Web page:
{¶ 70} “The right to a public trial is a fundamental constitutional guarantee under the Sixth Amendment to the United States Constitution and Section 10, Article I of the Ohio Constitution.  * * * This guarantee is a ‘cornerstone of our democracy which should not be circumvented unless there are extreme overriding circumstances.’ ”  State v. Drummond, 111 Ohio St.3d 14, 2006-Ohio-5084, 854 N.E.2d 1038, ¶ 49, quoting State v. Lane (1979), 60 Ohio St.2d 112, 119, 14 O.O.3d 342, 397 N.E.2d 1338.

 {¶ 71} Further, the denial of the right to a public trial is a structural error, which affects the framework of trial.   Thus, any error is prejudicial to the defendant;  the harmless-error analysis is inapplicable.   Drummond, supra, 111 Ohio St.3d 14, 2006-Ohio-5084, 854 N.E.2d 1038, at ¶ 50.

  {¶ 72} That said, certain interests essential to the administration of justice still may warrant closure of a courtroom.   Although the decision to close a courtroom is within the judge's discretion, a trial may be closed only when deemed absolutely necessary, “and any closure must be narrowly drawn and applied sparingly.”  Id. at ¶ 51.

 {¶ 73} To determine whether courtroom closure is proper, the Sixth Amendment requires application of a four-part test set forth by the United States Supreme Court in Waller v. Georgia (1984), 467 U.S. 39, 49-50, 104 S.Ct. 2210, 81 L.Ed.2d 31.  Drummond, 111 Ohio St.3d 14, 2006-Ohio-5084, 854 N.E.2d 1038, at ¶ 52-54;  State v. Rector, 7th Dist. No. 01 AP 758, 2003-Ohio-5438, 2003 WL 22331979.   First, “ ‘the party seeking to close the hearing must advance an overriding interest that is likely to be prejudiced, [second,] the closure must be no broader than necessary to protect that interest, [third,] the trial court must consider reasonable alternatives to closing the proceeding, and [fourth] it must make findings adequate to support the closure.’ ”  Drummond, 111 Ohio St.3d 14, 2006-Ohio-5084, 854 N.E.2d 1038, at ¶ 52, quoting Waller at 48, 104 S.Ct. 2210, 81 L.Ed.2d 31.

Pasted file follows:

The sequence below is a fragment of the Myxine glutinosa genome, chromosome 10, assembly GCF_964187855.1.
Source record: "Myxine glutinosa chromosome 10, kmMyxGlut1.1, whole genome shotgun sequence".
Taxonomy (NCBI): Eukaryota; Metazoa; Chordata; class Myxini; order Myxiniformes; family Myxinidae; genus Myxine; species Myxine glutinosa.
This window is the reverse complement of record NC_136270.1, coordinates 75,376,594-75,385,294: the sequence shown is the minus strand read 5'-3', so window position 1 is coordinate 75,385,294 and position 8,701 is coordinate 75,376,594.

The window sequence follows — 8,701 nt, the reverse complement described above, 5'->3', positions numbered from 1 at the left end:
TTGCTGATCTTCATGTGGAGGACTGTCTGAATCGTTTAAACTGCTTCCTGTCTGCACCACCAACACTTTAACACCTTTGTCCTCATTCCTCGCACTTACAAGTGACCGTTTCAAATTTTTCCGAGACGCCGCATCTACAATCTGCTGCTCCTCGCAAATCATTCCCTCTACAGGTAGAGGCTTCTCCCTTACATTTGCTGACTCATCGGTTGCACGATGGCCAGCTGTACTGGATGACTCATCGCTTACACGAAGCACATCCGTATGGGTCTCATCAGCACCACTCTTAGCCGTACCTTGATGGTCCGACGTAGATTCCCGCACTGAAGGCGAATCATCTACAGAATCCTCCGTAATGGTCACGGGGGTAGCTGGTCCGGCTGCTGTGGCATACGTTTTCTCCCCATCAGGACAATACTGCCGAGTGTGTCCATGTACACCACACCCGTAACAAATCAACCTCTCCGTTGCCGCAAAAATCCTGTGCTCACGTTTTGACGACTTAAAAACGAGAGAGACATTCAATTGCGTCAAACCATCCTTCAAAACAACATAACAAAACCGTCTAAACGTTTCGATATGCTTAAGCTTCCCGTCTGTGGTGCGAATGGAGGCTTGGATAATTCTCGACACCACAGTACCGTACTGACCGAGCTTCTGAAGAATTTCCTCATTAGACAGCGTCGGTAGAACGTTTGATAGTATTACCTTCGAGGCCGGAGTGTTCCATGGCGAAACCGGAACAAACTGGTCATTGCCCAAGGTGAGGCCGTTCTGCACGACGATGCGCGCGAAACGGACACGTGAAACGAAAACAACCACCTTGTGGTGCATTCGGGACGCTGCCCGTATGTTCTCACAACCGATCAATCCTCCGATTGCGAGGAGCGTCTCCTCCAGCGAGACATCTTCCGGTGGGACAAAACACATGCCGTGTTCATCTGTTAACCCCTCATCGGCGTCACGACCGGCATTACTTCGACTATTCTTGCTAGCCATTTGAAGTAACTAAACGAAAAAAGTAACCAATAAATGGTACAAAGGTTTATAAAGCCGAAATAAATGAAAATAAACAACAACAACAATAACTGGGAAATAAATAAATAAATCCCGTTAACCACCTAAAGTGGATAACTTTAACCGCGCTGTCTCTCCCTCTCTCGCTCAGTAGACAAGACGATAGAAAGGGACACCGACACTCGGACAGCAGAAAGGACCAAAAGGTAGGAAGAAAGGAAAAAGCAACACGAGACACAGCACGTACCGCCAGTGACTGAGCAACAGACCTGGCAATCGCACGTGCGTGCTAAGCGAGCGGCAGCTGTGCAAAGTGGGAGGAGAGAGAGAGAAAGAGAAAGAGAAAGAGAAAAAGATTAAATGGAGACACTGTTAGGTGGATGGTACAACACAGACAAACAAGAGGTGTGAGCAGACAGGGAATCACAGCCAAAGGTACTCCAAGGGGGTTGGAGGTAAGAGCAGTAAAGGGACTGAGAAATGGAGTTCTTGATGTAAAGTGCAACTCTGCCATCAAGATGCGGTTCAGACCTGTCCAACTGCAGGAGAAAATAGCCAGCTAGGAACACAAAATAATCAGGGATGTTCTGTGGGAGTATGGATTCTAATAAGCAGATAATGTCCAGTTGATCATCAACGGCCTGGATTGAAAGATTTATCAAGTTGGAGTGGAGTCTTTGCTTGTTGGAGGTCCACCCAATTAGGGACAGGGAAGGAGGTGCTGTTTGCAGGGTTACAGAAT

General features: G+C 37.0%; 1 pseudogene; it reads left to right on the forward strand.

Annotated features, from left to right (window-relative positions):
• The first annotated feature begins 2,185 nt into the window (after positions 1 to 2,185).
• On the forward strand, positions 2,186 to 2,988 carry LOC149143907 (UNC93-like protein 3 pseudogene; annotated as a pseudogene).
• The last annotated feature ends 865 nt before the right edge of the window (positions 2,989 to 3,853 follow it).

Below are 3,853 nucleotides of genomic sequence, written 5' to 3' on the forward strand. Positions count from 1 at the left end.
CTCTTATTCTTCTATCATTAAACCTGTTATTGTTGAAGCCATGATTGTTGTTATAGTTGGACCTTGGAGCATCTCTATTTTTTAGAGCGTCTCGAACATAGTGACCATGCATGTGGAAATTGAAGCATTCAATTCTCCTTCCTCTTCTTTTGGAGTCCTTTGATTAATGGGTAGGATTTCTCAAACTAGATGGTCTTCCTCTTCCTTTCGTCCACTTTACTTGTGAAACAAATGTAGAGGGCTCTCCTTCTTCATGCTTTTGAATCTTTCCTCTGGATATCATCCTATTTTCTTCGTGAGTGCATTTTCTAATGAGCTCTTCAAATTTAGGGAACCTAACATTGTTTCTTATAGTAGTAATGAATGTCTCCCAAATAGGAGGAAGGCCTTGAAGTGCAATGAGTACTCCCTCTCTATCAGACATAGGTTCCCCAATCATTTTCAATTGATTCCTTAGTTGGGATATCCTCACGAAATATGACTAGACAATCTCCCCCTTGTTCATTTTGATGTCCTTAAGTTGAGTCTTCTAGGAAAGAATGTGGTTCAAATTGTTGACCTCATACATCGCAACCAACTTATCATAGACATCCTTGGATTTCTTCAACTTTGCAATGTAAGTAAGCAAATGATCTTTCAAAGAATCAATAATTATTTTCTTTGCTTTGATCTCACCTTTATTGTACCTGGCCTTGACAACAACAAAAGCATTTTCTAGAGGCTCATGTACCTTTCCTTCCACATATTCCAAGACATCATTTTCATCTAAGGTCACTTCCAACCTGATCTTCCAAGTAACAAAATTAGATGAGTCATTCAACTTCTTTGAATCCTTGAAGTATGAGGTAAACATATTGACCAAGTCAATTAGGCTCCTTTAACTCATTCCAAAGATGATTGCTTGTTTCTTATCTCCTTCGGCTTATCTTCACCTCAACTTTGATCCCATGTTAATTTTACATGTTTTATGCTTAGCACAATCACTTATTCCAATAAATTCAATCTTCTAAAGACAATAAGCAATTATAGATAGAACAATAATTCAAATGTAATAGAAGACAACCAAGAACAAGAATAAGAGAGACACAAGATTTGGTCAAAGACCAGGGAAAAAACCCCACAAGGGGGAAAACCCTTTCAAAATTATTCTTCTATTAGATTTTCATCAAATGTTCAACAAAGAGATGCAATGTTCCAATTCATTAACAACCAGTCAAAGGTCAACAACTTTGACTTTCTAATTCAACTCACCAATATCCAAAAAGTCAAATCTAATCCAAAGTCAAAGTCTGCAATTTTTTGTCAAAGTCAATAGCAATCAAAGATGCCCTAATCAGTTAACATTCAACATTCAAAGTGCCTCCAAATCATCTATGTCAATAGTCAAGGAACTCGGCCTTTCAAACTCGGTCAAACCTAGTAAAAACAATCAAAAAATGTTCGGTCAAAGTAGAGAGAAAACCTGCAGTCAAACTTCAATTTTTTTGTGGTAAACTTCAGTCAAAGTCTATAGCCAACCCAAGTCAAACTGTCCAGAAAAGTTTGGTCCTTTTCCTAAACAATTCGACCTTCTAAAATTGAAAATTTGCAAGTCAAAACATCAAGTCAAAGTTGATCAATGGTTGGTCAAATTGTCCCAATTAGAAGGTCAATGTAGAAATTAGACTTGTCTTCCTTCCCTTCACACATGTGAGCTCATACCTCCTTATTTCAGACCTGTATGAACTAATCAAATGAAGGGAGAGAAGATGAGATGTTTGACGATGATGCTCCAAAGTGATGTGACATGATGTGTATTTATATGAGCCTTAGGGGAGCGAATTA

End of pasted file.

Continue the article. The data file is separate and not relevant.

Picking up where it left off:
{¶ 74} However, in cases involving only the partial closure of the courtroom, the Supreme Court in Drummond has recently indicated that only a “substantial reason,” and not an overriding interest, must be present to justify the closure.  Id. at ¶ 53.

{¶ 75} With this slight adjustment, the Supreme Court in Drummond found that the Waller criteria had been satisfied.   There, the Supreme Court concluded that the trial court's substantial reason or interest in closing the courtroom was based on security issues, since a physical altercation had occurred the previous day and certain witnesses feared gang retaliation should they testify.  Drummond, 111 Ohio St.3d 14, 2006-Ohio-5084, 854 N.E.2d 1038, at ¶ 54.  Drummond also noted a federal case in which concerns for an undercover officer's safety constituted a “substantial reason” to close the courtroom.  Id.  Thus, in Drummond the first Waller prong was met.

{¶ 76} As to the second prong, Drummond concluded that the closure of the courtroom during the testimony of three state witnesses was no broader than necessary.   Of import, however, was the fact that the courtroom was not entirely closed to all spectators.   The court found it important that the media was allowed to remain in the courtroom, holding that its presence “helped safeguard [the defendant's] right to a public trial.”  Id. at ¶ 55.